A transit system run by the town of Jackson and Teton County, Wyoming replaced its diesel buses with electric, but none of the eight electric buses in its fleet are running, and the company that made them has gone bankrupt. Teton County has the highest concentration of wealth of any county in the United States, with average per capita income of more than $318,000. The county commission turned its nose up at buying natural gas vehicles despite a readily available local natural gas supply. Instead it bought electric buses from Proterra, a California company that had received massive federal subsidies.  The “green” buses have been breaking down in cold weather (which is most of the time in the mountains of Wyoming) and heating needs sapped the energy from the batteries. In winter, the electric buses had to return to the depot at midday to recharge and were replaced by either another electric bus, if one was available, or a diesel-powered bus. Many of the malfunctioning buses have been abandoned, and so the town’s transit system is relying on its diesel fleet of 31 buses.

The last of the electric buses went out of service two months ago, and some of the broken buses have been awaiting parts for months and the transit agency still is not sure when the parts will come or when its electric fleet will be running again. Proterra plans to continue operating while the bankruptcy case proceeds, and it has promised to deliver buses that are on order. It is unclear whether that includes filling parts orders. According to the transit agency, prior to Proterra’s bankruptcy, the transit system was well positioned to run electric vehicles charged with wind power and hydroelectricity. In a press release announcing the company’s bankruptcy, its CEO said the company faced “various market and macroeconomic headwinds that have impacted our ability to efficiently scale all our opportunities simultaneously.”

Proterra received financial support from federal taxpayers and praise from President Biden. The Bipartisan Infrastructure Law provided more than $5.5 billion for low- and no-emission buses, each costing around $1 million each. In 2021, Biden participated in a virtual tour of the company, and said “The fact is, you’re making me look good.” Biden went on to discuss a plan to build 50,000 charging stations with federal support.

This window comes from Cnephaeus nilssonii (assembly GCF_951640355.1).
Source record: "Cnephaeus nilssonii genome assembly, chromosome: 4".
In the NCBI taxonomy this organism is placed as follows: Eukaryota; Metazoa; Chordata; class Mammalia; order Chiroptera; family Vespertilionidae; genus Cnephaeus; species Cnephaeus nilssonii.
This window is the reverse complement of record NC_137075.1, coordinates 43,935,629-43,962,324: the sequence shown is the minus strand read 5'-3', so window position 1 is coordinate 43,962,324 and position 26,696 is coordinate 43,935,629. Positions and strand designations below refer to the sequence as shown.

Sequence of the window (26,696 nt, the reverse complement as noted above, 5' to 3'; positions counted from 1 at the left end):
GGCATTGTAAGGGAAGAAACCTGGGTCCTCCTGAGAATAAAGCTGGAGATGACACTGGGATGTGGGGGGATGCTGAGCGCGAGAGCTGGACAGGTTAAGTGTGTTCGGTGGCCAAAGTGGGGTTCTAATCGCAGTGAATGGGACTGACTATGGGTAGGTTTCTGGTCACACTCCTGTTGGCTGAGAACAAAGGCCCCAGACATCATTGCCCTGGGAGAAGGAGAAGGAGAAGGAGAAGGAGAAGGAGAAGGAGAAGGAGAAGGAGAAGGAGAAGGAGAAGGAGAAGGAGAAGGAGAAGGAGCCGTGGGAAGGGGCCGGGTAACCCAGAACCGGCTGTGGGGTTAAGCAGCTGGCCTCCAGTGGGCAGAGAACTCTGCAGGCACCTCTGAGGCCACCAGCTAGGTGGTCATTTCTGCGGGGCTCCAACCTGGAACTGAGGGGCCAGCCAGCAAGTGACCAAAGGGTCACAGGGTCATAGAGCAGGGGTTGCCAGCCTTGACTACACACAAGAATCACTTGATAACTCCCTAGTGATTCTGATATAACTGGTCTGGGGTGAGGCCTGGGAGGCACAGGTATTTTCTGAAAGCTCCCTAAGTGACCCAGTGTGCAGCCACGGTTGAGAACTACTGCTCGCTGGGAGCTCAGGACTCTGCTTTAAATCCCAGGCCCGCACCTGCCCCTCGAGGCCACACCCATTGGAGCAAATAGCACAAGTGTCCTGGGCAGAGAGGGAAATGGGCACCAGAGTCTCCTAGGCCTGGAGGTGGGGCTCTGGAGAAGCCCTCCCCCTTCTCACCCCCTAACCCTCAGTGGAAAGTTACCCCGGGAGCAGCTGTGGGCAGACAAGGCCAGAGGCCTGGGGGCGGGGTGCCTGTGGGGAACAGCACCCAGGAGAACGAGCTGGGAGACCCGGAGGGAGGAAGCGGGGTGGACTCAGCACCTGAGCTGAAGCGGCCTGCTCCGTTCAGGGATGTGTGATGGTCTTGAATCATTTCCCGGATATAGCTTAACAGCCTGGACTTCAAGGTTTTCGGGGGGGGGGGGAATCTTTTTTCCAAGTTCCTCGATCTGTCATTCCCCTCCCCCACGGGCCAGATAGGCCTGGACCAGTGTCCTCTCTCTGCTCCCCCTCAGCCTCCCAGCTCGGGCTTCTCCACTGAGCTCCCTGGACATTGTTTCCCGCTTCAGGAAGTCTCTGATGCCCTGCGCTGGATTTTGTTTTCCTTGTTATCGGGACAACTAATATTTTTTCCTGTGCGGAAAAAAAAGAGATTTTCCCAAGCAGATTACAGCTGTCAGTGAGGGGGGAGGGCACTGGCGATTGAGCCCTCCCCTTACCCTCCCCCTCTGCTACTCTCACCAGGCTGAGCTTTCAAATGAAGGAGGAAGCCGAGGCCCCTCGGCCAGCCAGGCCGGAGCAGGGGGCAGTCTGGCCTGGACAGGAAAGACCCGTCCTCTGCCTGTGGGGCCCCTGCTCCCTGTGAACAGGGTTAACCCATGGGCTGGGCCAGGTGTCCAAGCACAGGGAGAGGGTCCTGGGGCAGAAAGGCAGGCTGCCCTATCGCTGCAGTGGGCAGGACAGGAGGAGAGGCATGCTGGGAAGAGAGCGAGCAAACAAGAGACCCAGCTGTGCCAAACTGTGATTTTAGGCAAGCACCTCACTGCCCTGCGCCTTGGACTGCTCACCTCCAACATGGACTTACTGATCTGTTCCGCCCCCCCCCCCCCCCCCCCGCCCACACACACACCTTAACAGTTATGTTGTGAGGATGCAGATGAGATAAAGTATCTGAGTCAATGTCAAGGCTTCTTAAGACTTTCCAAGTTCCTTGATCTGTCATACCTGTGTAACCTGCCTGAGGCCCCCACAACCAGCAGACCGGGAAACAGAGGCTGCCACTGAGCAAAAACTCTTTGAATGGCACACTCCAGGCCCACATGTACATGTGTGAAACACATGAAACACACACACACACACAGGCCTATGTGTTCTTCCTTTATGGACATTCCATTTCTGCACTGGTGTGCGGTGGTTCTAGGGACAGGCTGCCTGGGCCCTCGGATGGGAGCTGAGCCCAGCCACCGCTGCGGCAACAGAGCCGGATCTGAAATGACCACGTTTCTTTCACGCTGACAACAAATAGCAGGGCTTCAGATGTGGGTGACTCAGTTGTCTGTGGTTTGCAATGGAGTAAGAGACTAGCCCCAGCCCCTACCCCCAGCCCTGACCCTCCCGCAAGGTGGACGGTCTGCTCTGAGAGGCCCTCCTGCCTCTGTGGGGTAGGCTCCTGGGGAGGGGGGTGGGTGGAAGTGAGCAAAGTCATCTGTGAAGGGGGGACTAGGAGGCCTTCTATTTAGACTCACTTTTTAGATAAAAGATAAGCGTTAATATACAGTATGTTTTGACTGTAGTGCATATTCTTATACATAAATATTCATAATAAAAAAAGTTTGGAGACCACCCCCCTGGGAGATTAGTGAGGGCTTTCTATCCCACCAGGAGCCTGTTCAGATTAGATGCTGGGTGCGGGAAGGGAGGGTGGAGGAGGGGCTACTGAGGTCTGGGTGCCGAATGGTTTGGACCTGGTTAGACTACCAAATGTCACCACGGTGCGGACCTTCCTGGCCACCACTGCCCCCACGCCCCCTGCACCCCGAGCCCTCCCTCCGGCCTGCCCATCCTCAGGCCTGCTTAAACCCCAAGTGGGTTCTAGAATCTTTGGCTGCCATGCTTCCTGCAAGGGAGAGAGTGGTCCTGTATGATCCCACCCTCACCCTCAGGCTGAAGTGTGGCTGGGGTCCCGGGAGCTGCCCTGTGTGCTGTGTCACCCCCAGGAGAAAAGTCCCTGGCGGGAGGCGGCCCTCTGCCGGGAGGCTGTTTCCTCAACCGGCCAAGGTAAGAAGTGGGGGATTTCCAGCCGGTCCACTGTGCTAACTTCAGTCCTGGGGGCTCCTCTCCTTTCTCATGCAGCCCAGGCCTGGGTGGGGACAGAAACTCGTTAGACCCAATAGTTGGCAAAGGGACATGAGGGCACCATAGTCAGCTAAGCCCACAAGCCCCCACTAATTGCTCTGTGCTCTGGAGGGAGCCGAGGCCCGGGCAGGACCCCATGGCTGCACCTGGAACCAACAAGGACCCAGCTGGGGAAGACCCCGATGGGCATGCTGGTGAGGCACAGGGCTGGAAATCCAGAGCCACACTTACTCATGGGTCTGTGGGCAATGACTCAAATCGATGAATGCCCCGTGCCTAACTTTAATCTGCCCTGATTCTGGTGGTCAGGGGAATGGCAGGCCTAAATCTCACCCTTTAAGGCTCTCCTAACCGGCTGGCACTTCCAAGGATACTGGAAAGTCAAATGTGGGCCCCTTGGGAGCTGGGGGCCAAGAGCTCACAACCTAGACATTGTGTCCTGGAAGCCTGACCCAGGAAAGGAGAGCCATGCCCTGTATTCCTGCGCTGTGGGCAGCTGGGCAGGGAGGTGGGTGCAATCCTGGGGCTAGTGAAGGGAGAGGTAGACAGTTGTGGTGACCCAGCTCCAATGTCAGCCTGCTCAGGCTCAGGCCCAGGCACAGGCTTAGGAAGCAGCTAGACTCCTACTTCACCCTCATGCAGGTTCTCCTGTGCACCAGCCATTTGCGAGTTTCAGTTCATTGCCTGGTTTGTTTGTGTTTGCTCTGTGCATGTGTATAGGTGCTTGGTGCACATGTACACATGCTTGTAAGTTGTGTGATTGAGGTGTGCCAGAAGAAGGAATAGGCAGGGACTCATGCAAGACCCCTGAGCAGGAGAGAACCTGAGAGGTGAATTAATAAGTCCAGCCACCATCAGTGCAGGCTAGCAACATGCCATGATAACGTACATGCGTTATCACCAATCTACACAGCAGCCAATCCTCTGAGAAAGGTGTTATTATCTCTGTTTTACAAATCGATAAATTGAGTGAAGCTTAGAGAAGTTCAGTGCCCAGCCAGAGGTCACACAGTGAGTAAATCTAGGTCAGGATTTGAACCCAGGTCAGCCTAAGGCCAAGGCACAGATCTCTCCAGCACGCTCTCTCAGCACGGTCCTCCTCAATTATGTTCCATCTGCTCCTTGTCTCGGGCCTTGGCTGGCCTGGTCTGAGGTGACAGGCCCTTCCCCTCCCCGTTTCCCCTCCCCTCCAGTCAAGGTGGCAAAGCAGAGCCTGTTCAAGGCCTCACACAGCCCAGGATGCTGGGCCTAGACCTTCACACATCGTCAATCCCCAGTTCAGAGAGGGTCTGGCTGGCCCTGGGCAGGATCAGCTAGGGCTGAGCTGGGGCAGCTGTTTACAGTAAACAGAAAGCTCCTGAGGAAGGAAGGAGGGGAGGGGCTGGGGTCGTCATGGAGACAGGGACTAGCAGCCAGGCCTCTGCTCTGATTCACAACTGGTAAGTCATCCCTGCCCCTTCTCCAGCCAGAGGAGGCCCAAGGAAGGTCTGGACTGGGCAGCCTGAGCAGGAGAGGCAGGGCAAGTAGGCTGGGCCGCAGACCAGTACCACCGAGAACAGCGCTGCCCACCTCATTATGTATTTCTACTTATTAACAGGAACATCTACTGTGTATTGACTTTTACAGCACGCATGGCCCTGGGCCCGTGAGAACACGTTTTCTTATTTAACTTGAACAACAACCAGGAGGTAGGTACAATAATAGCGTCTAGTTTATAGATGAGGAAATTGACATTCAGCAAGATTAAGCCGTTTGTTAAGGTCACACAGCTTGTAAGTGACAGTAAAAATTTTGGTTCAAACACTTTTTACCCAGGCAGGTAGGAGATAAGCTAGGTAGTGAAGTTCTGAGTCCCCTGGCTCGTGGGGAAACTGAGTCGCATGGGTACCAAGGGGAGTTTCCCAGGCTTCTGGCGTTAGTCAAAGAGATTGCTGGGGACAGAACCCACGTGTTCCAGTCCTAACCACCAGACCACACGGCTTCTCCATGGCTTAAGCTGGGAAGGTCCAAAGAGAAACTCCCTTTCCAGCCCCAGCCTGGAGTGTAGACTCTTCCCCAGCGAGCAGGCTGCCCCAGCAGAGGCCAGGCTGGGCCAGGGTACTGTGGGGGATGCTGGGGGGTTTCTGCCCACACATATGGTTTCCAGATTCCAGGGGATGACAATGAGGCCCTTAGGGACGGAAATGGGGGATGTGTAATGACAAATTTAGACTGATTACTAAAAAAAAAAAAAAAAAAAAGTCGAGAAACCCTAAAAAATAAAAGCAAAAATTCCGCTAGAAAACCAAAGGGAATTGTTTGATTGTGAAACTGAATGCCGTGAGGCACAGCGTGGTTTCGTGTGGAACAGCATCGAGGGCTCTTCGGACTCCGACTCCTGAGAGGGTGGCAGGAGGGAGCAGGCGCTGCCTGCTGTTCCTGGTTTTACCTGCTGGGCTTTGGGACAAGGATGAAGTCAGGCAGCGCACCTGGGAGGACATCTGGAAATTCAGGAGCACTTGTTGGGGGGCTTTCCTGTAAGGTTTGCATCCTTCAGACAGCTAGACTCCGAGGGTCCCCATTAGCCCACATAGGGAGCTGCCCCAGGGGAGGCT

The Teton County Commission bought the electric buses instead of making road improvements, thinking that if driving was inconvenient, people would ride more bikes and take public transit. Since the wealth disparity is so high in Teton County and service workers cannot afford local housing, it is reasonable to assume those who were expected to ride bikes or take the buses to work were lower income people.

Despite this track record, there are more electric buses heading to Teton County as the transit agency works to phase out as much of its diesel fleet as it can. According to the News & Guide, the eight buses in its fleet cost $2.3 million, 80 percent of which was covered by a Federal Transit Administration (FTA) grant in 2019. Between 2020 and 2021, similar grants provided another $2.6 million. The transit agency plans to spend $3.3 million for four more electric buses. This time, however, a company other than Proterra will be filling the order, and delivery is years away. But one thing is clear: taxpayers are continuing to subsidize buying electric buses for the richest county in the United States.